Details of the impact

Following the original methodological work (3.1), Diggle led the development of an open-source R package (geoR, to implement model-based geostatistical methods so as to facilitate their adoption by applied scientists. This led to a collaborative project with the Liverpool School of Tropical Medicine, which in turn led to Diggle being invited to join an international oversight group (the Mectizan Expert Committee) advising the African Programme of Onchocerciasis Control (APOC) in the roll-out of a multi-country mass-distribution programme of prophylactic medication against onchocerciasis (river blindness), and subsequently to working directly with APOC scientists in Burkina Faso and at WHO Tropical Diseases Research in Geneva (5.1,5.2,5.3).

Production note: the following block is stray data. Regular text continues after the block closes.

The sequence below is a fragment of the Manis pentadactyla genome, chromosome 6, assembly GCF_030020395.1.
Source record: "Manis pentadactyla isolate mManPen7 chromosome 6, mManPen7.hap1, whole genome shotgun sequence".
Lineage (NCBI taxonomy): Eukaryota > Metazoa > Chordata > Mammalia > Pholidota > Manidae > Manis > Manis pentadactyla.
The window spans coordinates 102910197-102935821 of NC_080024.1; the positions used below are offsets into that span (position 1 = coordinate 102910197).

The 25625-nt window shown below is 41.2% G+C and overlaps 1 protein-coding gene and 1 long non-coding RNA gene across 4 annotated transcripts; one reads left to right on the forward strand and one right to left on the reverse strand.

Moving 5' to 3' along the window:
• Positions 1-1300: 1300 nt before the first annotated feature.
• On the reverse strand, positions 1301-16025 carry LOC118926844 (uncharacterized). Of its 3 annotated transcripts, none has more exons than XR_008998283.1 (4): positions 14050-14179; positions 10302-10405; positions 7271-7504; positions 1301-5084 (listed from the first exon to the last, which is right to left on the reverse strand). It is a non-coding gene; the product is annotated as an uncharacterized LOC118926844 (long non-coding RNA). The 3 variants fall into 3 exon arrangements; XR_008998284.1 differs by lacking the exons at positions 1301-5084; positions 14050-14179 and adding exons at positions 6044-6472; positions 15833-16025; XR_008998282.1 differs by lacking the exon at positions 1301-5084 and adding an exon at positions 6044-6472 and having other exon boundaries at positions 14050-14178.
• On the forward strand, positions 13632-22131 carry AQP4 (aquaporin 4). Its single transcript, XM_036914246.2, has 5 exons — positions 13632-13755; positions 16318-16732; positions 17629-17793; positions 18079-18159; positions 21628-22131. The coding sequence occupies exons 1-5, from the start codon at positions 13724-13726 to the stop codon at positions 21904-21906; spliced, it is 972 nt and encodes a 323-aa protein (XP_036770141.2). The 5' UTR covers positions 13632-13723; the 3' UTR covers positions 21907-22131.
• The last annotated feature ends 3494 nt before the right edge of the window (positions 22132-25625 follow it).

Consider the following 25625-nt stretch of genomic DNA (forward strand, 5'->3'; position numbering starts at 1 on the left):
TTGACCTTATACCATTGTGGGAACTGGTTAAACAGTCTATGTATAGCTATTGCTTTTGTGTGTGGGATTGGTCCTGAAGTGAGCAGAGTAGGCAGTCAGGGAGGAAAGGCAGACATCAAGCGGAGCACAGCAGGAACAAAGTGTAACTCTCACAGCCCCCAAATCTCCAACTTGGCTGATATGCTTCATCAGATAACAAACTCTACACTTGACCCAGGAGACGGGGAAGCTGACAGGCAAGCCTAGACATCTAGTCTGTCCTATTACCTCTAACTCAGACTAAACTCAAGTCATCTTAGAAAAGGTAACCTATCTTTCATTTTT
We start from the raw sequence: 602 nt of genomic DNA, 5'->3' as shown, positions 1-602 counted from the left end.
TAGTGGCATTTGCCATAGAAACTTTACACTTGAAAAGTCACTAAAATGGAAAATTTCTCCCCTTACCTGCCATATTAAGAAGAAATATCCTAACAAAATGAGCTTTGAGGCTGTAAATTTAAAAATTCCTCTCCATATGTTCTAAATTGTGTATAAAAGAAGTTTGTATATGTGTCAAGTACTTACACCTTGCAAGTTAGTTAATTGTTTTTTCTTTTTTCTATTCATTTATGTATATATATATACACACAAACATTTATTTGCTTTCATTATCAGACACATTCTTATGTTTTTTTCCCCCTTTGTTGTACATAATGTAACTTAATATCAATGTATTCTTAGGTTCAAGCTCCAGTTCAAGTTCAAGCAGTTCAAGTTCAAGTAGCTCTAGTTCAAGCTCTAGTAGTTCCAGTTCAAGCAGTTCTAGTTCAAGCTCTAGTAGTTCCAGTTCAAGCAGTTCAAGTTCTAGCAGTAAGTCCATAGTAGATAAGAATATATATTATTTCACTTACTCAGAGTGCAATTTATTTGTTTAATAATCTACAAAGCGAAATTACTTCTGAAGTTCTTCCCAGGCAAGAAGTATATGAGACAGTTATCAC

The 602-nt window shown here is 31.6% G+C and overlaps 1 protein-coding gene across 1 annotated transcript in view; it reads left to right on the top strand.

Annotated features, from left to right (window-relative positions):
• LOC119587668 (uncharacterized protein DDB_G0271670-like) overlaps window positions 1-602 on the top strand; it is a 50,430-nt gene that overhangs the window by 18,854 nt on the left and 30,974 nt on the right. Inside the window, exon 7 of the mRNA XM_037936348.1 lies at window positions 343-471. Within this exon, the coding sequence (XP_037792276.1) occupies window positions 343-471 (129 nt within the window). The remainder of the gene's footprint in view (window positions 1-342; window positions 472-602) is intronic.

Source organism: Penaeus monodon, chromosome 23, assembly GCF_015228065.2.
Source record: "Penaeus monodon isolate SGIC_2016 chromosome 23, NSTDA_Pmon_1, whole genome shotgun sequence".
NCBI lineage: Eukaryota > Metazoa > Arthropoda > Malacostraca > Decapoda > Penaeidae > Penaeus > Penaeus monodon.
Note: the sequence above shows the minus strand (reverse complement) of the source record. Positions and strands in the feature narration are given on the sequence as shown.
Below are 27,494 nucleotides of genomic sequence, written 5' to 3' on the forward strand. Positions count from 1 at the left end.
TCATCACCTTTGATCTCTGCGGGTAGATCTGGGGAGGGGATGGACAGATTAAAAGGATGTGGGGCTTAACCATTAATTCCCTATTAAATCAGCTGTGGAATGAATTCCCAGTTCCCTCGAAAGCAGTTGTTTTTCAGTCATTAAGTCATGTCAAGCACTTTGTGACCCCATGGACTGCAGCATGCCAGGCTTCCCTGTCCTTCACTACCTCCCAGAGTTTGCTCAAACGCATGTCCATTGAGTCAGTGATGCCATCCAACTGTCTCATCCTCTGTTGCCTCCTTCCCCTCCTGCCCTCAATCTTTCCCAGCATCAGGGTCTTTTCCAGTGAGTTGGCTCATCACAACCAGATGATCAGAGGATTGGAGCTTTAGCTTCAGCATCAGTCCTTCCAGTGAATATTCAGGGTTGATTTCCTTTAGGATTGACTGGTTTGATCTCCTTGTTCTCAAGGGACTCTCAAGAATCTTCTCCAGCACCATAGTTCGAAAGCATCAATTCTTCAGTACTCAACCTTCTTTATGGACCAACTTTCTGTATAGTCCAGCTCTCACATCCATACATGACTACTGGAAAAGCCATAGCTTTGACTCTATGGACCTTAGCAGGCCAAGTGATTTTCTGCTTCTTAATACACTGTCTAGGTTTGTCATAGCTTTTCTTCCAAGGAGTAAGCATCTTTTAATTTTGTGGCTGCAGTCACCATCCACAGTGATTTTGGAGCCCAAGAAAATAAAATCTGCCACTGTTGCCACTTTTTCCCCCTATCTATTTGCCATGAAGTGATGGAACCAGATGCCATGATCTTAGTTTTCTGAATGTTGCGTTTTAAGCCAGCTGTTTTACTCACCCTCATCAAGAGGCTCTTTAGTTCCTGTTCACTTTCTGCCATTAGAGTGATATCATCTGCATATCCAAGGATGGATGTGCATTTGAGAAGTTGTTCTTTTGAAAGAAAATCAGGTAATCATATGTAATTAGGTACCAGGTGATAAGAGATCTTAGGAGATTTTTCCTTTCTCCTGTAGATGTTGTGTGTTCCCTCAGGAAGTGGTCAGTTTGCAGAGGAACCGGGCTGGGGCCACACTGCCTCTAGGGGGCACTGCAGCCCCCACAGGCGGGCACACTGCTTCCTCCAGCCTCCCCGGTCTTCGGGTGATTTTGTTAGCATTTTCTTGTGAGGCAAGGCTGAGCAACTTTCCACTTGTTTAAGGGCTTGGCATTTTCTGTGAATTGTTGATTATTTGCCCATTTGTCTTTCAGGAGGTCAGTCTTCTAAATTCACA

The APOC programme has been running since 1995, spans 19 African countries and has generally been very successful, having administered approximately 70 million treatments to date, with a target of reaching 90 million treatments by 2015 (5.4, 5.5). However, the programme encountered a problem when it was discovered that people heavily co-infected with Onchocerca and Loa parasites were at risk of a severe (occasionally fatal) adverse reaction to the prophylactic medication. As a result, the programme needed to obtain an accurate map of Loiasis prevalence across the 19 APOC countries. In the absence of reliable census information, this required a major effort in the collection of prevalence data from field surveys and its integration with remotely sensed proxies for environmental risk-factors, using model-based geostatistical methods. The modelling problem was further complicated by the need to combine two different survey instruments: a "gold standard" parasitological (blood-sample-based) instrument available at several hundred locations, and a questionnaire-based instrument that could be collected at several thousand locations throughout the 19-country target region. This required an extension of the original methodology, reported in references 3.3 and 3.4. This methodology was then used to map prevalence throughout the APOC region (3.5). Dissemination of these ideas to the user-community was achieved by Diggle making successive presentations to annual meetings of APOC's Technical Consultative Committee in Burkina Faso, attended by scientific and administrative representatives of the participating countries (5.6). As a result, model-based geostatistical methods have now been adopted for decision making and prevalence mapping throughout the region covered by the APOC member-countries, for example, the map below from "Fifteen Years of APOC" (Fig. 2, 5.7). Specifically, APOC has adopted a policy of putting in place appropriate precautionary measures before implementing mass-treatment in areas where questionnaire-based Loiasis prevalence is thought to exceed 40%. The model-based approach delivers maps that show, at each location, the predictive probability that local prevalence exceeds this 40% threshold, conditional on all of the available data.